Lodged between a rigorous start to January and a challenging final leg before the All-Star break looked to be an opportunity.

Four games, uninterrupted, against three of the NHL's basement dwellers and the free-falling Ducks, an itinerary the Wild could capitalize on to receive as much as an eight-point boost in the standings — just the lift it needs to assert itself as a legitimate contender for one of the Western Conference playoff berths.

But after the bottom-five Red Wings toppled the Wild 5-2 on Saturday at Xcel Energy Center, a performance coach Bruce Boudreau described as the worst he's witnessed since he's been behind the Wild's bench, this stretch against the NHL's most woeful — which continues Monday in Philadelphia against the last-place Flyers — could be more of a trap than a catapult if the Wild doesn't reset in a hurry.

"We seem to play our best when we're playing against the best," defenseman Ryan Suter said. "Unfortunately, we have to change that. We have to find a way to be consistent and play our game no matter who we're playing."

The wake-up call issued by the Red Wings should serve as a cautionary tale in more ways than one.

The Wild not only can't ease up against non-playoff teams, but it can't make the mistakes that are a recipe for disaster regardless of the opponent.

Detroit dealt crushing blows to the Wild in the first minute of each period, early strikes that reflect poorly on the Wild's readiness. The Red Wings opened the scoring 24 seconds into the first, tied it at 2-2 45 seconds into the second and took a two-goal lead 47 seconds into the third.

While the Wild was able to respond initially, evening it at 1-1 before moving ahead in the middle period, it faded the rest of the way. And a lack of pressure in the offensive zone was one reason why.

After scoring 17 seconds into the second, the Wild registered just one shot on net the rest of the period. Detroit, meanwhile, peppered goalie Devan Dubnyk with 21 pucks, two of which were goals. The Wild's six-shot output in the third wasn't much better — this after it had zero in the same period on Thursday while hanging on for a 3-2 win over the Jets. It was just the second time in franchise history that it went without a shot in a period.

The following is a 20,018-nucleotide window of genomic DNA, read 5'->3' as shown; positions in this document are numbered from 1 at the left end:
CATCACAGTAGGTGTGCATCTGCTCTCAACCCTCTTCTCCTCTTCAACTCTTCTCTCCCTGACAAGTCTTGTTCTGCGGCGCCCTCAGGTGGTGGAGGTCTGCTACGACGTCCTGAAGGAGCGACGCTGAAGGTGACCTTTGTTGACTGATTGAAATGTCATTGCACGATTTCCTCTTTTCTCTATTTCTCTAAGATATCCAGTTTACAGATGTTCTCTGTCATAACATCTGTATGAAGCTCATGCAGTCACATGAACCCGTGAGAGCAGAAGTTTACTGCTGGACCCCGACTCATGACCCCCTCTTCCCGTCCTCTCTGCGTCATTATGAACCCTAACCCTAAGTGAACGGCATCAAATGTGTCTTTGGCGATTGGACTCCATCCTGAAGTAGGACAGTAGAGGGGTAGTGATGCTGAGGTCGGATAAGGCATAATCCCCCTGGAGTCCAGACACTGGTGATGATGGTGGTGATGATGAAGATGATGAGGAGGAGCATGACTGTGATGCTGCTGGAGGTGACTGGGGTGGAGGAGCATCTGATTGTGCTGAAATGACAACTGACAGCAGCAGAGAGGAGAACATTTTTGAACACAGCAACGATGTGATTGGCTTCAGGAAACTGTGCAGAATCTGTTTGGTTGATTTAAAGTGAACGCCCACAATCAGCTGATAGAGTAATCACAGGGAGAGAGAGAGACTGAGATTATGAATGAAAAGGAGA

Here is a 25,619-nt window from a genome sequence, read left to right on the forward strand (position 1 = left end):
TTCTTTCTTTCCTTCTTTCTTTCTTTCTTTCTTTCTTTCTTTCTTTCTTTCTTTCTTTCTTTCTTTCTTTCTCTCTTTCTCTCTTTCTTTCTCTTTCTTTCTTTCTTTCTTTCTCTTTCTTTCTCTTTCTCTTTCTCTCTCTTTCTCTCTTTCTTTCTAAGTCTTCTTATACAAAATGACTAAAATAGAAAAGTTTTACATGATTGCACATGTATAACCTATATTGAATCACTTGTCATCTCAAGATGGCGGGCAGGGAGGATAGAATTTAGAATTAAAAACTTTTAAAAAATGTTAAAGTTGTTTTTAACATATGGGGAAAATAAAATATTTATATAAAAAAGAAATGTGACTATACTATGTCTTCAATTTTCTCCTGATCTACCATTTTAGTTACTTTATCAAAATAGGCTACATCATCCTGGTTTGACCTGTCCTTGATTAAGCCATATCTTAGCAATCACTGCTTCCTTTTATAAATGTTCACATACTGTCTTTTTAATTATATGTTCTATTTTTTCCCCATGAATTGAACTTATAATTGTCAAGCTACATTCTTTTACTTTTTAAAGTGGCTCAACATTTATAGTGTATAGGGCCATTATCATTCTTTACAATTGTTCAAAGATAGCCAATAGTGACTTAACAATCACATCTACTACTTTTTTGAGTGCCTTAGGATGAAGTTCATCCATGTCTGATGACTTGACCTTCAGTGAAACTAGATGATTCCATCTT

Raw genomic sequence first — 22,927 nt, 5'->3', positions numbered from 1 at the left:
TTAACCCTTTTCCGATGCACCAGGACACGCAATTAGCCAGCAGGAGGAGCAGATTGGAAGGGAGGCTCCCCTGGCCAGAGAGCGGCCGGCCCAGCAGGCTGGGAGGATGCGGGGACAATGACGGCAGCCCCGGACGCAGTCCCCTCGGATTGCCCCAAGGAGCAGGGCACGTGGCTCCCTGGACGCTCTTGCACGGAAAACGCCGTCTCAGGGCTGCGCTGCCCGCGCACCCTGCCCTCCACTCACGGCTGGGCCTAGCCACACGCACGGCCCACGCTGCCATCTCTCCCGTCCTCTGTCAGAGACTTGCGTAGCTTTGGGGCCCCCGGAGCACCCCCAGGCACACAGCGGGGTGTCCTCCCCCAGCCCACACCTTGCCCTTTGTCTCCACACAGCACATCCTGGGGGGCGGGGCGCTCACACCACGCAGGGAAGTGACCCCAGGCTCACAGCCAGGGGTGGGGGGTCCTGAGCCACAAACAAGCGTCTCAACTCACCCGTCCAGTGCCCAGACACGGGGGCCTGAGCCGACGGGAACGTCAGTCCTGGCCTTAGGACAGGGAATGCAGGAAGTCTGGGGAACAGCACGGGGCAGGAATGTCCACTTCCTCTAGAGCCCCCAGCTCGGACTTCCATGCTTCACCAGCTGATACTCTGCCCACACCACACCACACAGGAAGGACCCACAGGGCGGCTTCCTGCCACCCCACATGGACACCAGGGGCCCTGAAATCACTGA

"It's brutal," winger Zach Parise said. "I think that's something again that's gotta be figured out. You gotta find a way to create some offense."

These lapses have coincided with dry spells for some of the team's top sources for production, and center Eric Staal has been the poster boy for these struggles.

He's stuck in an eight-game scoring drought and has just one goal in his past 13.

"I was fighting it," Staal said. "I didn't have a good night. It just felt like they were on top of me a lot. There wasn't a lot of room to try to get anything going. Pushing hard to try to get something. It wasn't happening."

Better engagement from the entire team might have helped it find a way around the wall it seemed to keep running into against the Red Wings, but the group lacked a tenacity that didn't show up until practice Sunday — a session jam-packed with battle drills that ratcheted up the intensity.

"Our systems are fine," Boudreau said. "Our structure's fine. It comes down to competing and willingness to win."

That message might seem too rudimentary to relate, but it's a reminder the Wild appeared to need after its last showing.

And if players rebound with it in mind, along with the other necessary improvements, plenty of time remains to make this section of the schedule a fruitful one.

"There's nothing in this league that's a slam dunk," Dubnyk said. "It's easy to look at points, but there's no bad teams in this league. There's nobody that you can just show up and go out on the ice and beat. It just doesn't exist. We definitely need to understand that going forward here. We know exactly how we have to play to win, and we have to do that every game or we're not going to."